The TableCloth installation by Ball-Nogues Studio at the Schoenberg Hall courtyard in the UCLA Music Department is a functional installation. It is part art, part architecture, part structure and part furniture. The complexity of this project emerges from the layering of design decisions taken in response to the different functions that the installation fulfils. The installation is meant to enhance the usefulness of the courtyard to the members of the Music Department. It was commissioned as a temporary installation on the UCLA campus for only a part of the year.
Starting with the courtyard as a space a simple ‘drape-like’ surface hanging from one of the walls was proposed. This drape would embellish the building in the same way that a table cloth embellishes a table and marks is as a place for congregation. This drape surface was designed taking into account the circulation around the courtyard ‘relaxed’ by structural analysis so as to ensure that it draped the building smoothly.
A strategy was then devised to subdivide this drape surface into tectonic components that were differentiated based on their position on the surface.
The first step of the subdivision process was to populate the surface with points. The points were to act as seeds for the tectonic components. The density of the points was related to the varying curvature of the surface – the greater the curvature the greater the point density. This would enable the components (to be made of flat materials) to efficiently negotiate the curvature of the drape. This was achieved using a script similar to one posted on this blog earlier.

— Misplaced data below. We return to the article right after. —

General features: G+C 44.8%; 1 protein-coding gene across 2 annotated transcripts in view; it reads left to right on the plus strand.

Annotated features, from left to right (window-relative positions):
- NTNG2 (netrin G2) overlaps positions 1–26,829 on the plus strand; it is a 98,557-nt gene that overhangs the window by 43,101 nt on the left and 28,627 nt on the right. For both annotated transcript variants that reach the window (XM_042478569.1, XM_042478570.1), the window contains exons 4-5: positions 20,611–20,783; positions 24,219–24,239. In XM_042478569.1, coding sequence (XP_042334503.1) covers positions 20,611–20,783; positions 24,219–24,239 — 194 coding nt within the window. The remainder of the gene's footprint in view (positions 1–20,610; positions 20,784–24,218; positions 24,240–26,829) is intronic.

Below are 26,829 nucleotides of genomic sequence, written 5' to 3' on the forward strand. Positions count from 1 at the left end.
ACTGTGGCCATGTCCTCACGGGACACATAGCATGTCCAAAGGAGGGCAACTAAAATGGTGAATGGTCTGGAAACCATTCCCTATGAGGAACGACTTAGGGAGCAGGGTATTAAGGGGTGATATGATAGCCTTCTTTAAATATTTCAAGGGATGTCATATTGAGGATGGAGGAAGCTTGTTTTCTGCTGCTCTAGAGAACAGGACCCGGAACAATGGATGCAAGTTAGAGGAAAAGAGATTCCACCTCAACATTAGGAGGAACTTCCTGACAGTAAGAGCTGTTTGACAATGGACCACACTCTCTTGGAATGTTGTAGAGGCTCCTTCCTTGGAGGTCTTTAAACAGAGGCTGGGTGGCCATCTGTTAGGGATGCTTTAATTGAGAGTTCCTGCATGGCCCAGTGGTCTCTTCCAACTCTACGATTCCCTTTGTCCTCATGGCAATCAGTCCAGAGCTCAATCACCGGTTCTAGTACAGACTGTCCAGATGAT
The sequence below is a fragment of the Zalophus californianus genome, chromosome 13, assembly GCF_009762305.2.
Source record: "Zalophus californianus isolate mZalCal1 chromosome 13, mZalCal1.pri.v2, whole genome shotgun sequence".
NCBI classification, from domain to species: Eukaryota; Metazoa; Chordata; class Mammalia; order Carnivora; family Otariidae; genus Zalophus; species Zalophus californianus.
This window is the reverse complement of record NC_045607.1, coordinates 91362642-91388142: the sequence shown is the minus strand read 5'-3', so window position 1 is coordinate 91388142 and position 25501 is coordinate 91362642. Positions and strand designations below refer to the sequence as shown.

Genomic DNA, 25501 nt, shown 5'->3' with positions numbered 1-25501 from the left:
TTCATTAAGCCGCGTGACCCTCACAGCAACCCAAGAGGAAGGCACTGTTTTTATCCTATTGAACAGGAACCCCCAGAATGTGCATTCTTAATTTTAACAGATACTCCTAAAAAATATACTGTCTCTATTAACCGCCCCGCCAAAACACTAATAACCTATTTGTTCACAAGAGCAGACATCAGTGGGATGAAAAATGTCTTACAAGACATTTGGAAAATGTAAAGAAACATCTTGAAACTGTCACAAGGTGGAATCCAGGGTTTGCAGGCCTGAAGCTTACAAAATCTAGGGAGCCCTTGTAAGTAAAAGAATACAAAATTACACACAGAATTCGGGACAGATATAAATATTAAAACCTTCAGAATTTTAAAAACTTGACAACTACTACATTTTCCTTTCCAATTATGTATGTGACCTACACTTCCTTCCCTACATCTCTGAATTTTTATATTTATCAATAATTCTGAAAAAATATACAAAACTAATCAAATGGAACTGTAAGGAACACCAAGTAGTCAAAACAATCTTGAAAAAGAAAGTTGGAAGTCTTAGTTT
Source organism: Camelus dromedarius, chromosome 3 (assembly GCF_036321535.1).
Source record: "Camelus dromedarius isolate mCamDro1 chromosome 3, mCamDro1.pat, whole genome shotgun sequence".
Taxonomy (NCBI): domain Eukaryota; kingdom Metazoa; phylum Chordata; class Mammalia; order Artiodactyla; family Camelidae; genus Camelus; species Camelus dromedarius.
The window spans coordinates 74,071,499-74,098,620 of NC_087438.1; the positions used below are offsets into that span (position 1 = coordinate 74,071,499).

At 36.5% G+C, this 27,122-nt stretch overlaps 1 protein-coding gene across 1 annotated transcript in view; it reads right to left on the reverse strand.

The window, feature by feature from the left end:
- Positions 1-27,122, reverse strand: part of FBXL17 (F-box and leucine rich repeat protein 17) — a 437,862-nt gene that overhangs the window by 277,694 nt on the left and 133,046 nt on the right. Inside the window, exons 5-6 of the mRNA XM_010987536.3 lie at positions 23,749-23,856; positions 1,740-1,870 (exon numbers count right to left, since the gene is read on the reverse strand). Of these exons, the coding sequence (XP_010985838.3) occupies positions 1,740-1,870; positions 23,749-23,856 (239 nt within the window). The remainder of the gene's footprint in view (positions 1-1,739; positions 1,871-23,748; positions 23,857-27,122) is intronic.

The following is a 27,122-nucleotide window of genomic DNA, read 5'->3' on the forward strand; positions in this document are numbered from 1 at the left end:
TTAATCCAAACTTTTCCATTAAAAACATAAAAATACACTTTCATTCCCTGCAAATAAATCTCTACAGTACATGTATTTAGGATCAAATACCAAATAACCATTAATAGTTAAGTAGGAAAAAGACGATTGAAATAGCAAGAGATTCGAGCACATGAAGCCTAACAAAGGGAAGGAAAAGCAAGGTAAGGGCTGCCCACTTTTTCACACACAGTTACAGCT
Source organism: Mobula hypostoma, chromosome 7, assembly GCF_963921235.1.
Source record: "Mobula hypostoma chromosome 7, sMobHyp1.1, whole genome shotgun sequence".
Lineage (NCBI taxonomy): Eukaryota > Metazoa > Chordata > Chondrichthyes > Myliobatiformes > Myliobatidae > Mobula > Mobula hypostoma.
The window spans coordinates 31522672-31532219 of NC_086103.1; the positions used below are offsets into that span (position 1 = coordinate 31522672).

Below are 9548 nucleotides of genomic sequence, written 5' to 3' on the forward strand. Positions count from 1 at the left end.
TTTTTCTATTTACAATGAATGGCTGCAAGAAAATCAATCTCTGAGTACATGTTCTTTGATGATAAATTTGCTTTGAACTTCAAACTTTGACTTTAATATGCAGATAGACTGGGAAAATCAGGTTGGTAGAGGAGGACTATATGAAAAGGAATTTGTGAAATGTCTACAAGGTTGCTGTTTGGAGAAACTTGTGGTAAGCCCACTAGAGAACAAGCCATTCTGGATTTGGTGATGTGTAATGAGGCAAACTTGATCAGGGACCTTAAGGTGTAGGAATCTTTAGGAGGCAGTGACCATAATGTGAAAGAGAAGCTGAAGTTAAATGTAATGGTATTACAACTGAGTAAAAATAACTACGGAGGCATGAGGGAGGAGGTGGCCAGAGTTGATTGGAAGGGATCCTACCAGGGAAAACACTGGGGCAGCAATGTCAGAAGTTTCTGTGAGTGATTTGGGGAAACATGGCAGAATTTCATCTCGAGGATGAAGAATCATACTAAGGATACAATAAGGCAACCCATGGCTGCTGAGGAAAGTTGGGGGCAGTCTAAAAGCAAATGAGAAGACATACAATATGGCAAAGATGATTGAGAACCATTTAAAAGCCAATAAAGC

The points thus placed were used as the input for a Delaunay triangulation mesh which divided the curved drape surface into planar triangles which determine the orientation and periphery of each planar tectonic component. The density distribution of the points determined the density of the Delaunay mesh. A script for Delaunay triangulation was previously posted on this blog.
The temporary nature of the installation was in conflict with the durability and permanence of the materials and resources that would be required of an outdoor installation of the size of the drape surface. It was thus decided to give the individual tectonic components a functional life beyond that of the installation. The design of the components therefore became an exercise in cross-manufacturing where the same physical artefact performed the dual functions of a tectonic component when part of the installation, and a table/stool when independent. The triangular geometry of the Delaunay mesh dictated a three legged object but the function of a table/stool required minimizing sharp corners. Therefore a Grasshopper definition was used to create irregular ‘ovals’ within each triangle of the Delaunay mesh which were to become the seats of the stools/tables making up the TableCloth.
The edges of this field of tables/stools were modulated to allow it to act as an amphitheatre with audience seating, a performance area and a visual/acoustic backdrop. Further interstitial components and detailing were added based on structural and constructional considerations to create a structurally, visually and functionally complex installation.